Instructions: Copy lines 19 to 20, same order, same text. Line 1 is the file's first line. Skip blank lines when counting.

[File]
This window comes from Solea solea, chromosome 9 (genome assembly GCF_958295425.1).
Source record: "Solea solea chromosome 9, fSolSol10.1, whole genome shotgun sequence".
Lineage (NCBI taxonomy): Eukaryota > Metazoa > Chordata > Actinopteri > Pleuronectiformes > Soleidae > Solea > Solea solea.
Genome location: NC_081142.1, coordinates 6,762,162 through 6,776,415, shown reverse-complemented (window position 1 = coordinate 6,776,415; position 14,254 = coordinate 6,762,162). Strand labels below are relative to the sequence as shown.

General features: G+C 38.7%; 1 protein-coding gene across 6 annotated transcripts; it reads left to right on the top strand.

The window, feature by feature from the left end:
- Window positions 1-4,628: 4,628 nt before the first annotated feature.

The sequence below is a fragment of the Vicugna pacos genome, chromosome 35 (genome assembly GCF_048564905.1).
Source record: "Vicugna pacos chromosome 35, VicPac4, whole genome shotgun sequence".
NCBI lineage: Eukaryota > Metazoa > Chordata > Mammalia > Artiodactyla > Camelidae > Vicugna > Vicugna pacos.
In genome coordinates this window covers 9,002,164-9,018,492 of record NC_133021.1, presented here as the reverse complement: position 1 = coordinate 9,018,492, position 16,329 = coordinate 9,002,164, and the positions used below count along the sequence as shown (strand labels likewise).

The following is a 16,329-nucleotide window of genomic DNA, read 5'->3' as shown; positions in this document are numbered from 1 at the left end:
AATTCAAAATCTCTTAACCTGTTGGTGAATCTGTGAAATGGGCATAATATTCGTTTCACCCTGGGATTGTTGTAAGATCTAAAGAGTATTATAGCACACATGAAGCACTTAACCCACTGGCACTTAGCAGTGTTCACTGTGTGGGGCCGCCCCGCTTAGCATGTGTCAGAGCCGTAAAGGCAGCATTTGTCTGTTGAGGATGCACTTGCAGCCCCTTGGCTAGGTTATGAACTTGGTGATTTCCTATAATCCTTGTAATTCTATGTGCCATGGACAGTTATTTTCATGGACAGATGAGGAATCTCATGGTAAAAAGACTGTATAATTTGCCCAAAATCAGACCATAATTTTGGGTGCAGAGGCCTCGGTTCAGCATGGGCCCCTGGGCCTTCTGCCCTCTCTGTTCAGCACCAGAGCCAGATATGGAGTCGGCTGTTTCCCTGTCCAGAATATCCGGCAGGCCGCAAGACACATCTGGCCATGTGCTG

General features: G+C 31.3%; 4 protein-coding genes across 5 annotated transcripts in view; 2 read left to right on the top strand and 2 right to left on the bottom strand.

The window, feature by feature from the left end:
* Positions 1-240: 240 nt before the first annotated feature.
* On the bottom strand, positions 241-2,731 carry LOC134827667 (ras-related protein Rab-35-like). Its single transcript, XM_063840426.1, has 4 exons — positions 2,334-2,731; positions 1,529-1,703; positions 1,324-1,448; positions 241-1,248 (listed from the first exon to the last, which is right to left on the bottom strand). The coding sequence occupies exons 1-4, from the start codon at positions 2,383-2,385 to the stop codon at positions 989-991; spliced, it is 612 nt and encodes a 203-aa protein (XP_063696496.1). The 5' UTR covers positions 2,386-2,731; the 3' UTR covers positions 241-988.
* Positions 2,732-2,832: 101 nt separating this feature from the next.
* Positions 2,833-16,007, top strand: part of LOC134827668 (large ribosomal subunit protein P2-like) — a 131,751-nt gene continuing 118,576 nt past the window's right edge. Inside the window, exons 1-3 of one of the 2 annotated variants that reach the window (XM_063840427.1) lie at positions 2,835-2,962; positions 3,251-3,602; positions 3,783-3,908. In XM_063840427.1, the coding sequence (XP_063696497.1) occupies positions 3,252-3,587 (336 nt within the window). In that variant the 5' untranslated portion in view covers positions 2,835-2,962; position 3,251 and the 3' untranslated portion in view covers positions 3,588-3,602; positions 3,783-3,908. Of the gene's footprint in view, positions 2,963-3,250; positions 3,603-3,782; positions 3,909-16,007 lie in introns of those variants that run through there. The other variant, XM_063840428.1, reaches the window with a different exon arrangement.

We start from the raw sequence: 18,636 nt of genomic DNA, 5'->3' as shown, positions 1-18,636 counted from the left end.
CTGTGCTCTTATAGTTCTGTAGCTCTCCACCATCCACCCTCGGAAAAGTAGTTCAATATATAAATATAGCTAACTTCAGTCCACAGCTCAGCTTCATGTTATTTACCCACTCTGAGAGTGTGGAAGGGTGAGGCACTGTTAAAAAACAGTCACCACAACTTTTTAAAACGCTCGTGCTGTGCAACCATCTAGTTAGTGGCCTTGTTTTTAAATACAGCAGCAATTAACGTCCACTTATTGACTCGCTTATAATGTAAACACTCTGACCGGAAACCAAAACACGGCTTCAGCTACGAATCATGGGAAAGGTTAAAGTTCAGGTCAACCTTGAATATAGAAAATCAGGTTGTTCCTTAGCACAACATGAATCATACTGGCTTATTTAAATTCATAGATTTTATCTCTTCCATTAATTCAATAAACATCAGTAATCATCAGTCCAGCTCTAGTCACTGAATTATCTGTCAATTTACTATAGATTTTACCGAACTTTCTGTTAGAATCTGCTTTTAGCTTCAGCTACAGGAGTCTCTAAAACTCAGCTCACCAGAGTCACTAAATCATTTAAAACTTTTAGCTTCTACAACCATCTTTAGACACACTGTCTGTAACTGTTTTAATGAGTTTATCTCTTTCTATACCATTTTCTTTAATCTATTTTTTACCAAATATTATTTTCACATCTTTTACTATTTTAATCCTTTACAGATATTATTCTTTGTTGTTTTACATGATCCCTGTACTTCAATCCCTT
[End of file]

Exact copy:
* Positions 2,833-16,007, top strand: part of LOC134827668 (large ribosomal subunit protein P2-like) — a 131,751-nt gene continuing 118,576 nt past the window's right edge. Inside the window, exons 1-3 of one of the 2 annotated variants that reach the window (XM_063840427.1) lie at positions 2,835-2,962; positions 3,251-3,602; positions 3,783-3,908. In XM_063840427.1, the coding sequence (XP_063696497.1) occupies positions 3,252-3,587 (336 nt within the window). In that variant the 5' untranslated portion in view covers positions 2,835-2,962; position 3,251 and the 3' untranslated portion in view covers positions 3,588-3,602; positions 3,783-3,908. Of the gene's footprint in view, positions 2,963-3,250; positions 3,603-3,782; positions 3,909-16,007 lie in introns of those variants that run through there. The other variant, XM_063840428.1, reaches the window with a different exon arrangement.

We start from the raw sequence: 18,636 nt of genomic DNA, 5'->3' as shown, positions 1-18,636 counted from the left end.